Because urban living is too good. Right? Modern lifestyles too good, right? It's too convenient, right? It's too attractive. And especially in big cities across Asia, you know, there's 20, some people call 2627 mega cities around the world today, is going to go by 2030, probably about somewhere in the 40s. Right? According to the UN, there's a lot of cities that are they're going to get massively overpopulated. You can't stop that from happening. But how can you actually use technology to make those cities more sustainable? More, you know, sustainability is not about not taking minerals on the ground, not using resources, but how do you maximize the use of resources, so you can actually extend the life as long as possible? Right, and that's what sustainability is. And as we entered into this decade of sustainability, you know, several of us looked around the table and said, you know, are we going to dedicate the rest of our career to do quite honestly, smartphones and electronic devices, or we're gonna go apply our innovation and engineering effort toward making making life better. And that thesis has attracted, you know, it literally took me 20 minutes. In talking to a billionaire in Taiwan. His name is Dr. Samuel yen. He is perhaps most famous for innovation in construction, as well as starting the first hypermarket in China beating out Walmart in China. It took me literally 20 minutes to talk to him and share with him my vision. And he's doing it, let's do it. He's been my angel, founder and supporter all along the way. And then we we along the way, we also attracted, you know, great interview individuals, like former Vice President Al Gore to his his investment fund called generation that is based out of San Francisco and also in, in in London, that has joined up for years now supporting us and really believing in us. We got tamasic the largest and one of the largest investment house in, in Asia, out of Singapore, and India, number one, you know, the guys that put, you know, three board, you know, independent board members into ExxonMobil, right, and the guys behind GMs, you know, and championing GMs electrification, they also joined up in this in this effort, as well as the list goes on and on and on, as well as the world's, you know, the iPhone maker Foxconn, you know, through our strategic partnership they decide to also invest in in us as we go public. So, The roster has been a bunch of people that really has a long term view on sustainability. It's been flattering to work with, you know, the who's who of the investment community.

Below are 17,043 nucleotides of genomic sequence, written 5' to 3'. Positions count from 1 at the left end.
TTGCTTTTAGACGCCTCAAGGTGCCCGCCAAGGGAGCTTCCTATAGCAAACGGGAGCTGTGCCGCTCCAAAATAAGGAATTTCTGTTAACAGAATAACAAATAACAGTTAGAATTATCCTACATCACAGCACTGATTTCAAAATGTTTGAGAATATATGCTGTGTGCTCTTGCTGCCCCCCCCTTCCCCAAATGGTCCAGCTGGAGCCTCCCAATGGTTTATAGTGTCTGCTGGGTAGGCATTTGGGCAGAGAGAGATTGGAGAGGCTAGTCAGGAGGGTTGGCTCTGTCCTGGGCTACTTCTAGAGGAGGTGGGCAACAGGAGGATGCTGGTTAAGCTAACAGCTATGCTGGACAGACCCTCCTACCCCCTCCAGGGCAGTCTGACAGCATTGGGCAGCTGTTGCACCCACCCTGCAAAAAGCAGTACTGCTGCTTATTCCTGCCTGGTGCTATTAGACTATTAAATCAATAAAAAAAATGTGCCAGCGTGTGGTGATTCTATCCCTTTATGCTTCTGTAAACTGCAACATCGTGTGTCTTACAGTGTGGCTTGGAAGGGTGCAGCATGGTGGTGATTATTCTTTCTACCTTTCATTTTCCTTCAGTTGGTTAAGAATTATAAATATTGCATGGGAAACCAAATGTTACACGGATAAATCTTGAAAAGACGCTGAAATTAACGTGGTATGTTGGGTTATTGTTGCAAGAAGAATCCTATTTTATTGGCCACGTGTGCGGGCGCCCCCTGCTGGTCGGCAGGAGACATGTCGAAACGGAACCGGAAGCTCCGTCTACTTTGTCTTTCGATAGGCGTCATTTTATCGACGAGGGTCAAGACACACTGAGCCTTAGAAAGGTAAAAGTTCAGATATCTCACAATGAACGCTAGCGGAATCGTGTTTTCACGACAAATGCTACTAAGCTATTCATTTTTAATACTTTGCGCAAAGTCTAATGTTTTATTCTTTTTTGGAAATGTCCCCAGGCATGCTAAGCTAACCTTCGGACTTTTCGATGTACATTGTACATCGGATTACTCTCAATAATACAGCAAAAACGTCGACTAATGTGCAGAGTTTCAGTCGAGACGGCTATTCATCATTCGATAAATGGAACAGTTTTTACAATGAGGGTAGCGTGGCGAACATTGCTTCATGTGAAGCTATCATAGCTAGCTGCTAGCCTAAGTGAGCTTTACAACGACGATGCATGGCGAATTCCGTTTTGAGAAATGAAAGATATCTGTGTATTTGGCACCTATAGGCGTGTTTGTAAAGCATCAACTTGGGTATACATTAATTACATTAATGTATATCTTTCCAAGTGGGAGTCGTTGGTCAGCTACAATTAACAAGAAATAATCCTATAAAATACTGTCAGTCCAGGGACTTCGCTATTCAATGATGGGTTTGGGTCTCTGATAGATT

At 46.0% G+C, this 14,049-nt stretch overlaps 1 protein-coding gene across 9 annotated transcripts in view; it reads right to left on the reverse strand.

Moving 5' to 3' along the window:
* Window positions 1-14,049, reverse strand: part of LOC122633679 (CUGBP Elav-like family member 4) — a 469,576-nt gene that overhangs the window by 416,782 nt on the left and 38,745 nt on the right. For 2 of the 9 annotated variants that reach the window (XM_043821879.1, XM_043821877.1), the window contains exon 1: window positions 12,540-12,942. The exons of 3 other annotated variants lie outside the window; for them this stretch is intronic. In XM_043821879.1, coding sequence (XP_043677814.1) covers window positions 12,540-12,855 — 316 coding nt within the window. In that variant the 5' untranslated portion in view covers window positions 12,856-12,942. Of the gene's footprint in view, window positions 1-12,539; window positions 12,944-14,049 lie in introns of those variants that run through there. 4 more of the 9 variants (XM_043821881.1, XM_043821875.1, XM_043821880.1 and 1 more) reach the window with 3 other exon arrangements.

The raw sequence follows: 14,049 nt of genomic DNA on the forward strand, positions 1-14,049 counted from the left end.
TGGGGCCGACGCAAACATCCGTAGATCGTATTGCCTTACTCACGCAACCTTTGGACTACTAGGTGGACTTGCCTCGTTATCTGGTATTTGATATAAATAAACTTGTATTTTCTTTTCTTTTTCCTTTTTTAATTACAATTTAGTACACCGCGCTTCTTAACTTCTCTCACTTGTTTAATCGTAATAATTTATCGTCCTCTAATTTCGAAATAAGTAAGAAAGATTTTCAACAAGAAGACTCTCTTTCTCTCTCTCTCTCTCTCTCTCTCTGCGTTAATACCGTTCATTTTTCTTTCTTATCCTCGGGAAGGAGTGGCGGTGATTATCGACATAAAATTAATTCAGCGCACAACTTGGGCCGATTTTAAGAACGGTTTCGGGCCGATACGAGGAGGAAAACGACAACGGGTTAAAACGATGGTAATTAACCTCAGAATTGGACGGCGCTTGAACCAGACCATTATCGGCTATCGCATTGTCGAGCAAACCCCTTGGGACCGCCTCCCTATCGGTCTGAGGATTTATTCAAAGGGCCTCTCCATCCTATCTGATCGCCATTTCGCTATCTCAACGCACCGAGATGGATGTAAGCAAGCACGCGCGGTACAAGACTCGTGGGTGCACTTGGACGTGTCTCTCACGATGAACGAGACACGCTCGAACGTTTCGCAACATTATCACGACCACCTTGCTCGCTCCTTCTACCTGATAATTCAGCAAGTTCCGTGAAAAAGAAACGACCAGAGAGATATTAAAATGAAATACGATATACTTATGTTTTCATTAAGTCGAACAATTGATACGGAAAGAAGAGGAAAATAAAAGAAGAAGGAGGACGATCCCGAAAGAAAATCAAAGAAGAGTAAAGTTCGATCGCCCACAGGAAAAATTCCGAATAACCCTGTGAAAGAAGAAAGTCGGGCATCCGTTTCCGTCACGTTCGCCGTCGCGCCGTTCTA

Sean McMahon 25:11
Yeah, it's definitely has a roster of some big names there. So you mentioned a little bit about sustainability and raw materials. And that kind of segues to my next question, like, what kind of headwinds? Are you concerned about? Because obviously, right now, a lot of news about, you know, access to raw materials and minerals and supply chain and things like that. So, so, you know, what, what kind of questions is getting on that front? Because it seems like there's a lot of uncertainty out there right now, I mean, around the globe, not just with your company, but with a with almost every company.
Horace Luke 25:38